Chiharu ‘Jyotiatma’ Kitai

Hare aum.  I am on a journey called yoga: I practice my sadhana (daily yoga discipline) made by my guru every-day. I enjoy my in-depth study of yoga through literature, and instructing yoga classes to share my appreciation of yoga.

Since a young age, I have been interested in both the physical and unseen world.  I have toured Europe as a member of Japan’s national General Gymnastic team and completed a master’s degree in Sport and Physical Education, as well as experienced Zazen (Zen Meditation), practiced Qigong (life energy cultivation), and learned Nine Star Ki, (a Japanese fortune-telling). 

When I suffered from anxiety and depression due to various life stresses in my adult life, I started to practice yoga seriously with the hope for recovery. This is when my yoga journey truly started.  My passion for yoga grew as I practiced, which lead me to complete a yoga teacher training course (RYS 200HR) with Ashram Yoga, Auckland in February 2012. 

That training course gave me tremendous awareness about the practice of yoga and myself.  As my suppressed complex emotions started to release through my practice, my mental health started to gradually heal. At the end of the course, the senior teacher Swami Shantimurti Saraswati, who has lived the life of a traditional yogi in India for many years, gave me my sadhana and spiritual name “Jyotiatma (soul of light)” with mantra (words for meditation).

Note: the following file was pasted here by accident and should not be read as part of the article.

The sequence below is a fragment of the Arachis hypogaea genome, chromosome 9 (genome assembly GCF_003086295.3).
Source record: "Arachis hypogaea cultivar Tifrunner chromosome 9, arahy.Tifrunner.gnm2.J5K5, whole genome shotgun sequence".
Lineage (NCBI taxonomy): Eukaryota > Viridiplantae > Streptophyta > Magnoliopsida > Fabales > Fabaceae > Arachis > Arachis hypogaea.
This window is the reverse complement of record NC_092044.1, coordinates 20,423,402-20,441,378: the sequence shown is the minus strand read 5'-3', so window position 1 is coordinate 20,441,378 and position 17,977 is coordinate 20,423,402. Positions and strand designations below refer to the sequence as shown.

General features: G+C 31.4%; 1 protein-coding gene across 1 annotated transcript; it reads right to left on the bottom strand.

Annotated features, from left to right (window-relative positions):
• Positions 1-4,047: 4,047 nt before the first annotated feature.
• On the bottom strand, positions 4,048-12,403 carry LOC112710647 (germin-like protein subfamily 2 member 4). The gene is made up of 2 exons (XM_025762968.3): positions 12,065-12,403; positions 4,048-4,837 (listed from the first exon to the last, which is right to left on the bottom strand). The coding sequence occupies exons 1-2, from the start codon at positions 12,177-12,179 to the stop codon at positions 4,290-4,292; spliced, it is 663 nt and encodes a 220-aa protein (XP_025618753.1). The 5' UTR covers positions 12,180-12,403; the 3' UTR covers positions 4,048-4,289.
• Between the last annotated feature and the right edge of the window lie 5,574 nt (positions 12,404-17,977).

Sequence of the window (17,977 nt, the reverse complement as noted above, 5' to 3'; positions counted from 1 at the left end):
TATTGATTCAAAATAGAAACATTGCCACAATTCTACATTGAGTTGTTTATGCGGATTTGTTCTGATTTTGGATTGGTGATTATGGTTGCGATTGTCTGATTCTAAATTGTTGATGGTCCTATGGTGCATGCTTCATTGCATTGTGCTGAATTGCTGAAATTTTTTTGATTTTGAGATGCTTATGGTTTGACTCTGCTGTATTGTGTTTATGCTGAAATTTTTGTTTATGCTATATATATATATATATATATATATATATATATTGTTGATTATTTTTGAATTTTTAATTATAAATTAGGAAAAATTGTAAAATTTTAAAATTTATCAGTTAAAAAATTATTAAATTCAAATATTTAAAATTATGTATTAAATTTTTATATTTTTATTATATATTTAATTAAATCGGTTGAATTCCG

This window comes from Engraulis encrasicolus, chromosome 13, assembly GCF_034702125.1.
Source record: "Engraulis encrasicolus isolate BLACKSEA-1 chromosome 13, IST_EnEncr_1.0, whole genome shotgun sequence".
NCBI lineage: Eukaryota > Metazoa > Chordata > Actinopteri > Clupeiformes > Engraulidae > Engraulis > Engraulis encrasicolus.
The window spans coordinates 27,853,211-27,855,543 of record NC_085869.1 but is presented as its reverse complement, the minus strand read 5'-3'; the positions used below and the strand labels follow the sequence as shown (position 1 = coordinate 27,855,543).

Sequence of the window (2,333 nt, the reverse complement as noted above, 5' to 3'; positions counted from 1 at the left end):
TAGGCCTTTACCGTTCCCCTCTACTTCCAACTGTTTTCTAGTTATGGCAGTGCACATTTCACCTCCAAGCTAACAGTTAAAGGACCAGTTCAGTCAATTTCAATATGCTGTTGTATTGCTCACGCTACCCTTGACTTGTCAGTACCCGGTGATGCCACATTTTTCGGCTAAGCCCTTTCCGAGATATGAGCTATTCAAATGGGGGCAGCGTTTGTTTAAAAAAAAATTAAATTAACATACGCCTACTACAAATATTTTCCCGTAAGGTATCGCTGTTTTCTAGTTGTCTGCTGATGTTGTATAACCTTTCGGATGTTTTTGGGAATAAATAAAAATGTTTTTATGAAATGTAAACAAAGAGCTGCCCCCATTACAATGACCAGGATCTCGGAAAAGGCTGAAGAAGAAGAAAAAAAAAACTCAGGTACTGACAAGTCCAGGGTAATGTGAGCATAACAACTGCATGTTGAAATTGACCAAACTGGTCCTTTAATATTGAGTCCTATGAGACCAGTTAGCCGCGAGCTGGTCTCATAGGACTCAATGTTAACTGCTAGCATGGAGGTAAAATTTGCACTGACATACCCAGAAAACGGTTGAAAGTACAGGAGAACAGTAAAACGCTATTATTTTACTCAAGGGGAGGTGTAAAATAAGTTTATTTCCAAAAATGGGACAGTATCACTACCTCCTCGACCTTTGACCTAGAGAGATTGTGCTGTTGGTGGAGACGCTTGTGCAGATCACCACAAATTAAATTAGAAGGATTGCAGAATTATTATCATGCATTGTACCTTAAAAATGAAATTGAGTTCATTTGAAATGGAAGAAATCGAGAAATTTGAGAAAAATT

I have further developed myself as a yogini, attending other traditional yoga classes by Akashagiri, whom has practiced yoga in Himalayan Mountains, and also at IARP founded by Dr Hiroshi Motoyama: a man selected one of the world’s leading parapsychologists by UNESCO.  As my yoga journey continued, I found the connection to my interests from young age: physical body and unseen world. 

My style of yoga, Integral, has an “old-school” approach that is suitable for everyone.  This includes a full range of ancient practices including: asana (postures), pranayama (breathing techniques), dhyana (meditation) and nidra vidya (guided relaxation).  My classes include a variety of still and moving postures and always finish with nidra vidya or dhyana: I emphasise the need to connect the mind, breath and body to get the best results. 

I consider yoga an art and a science: both enjoyable and practical. Yoga is not a belief system, rather it is a system of mental and physical practices that yield reliable results.  Yoga is an invitation to explore your mind and body to create health and well-being.  So my journey continues…. Hare aum tat sat: the seen and the unseen are both one.

       

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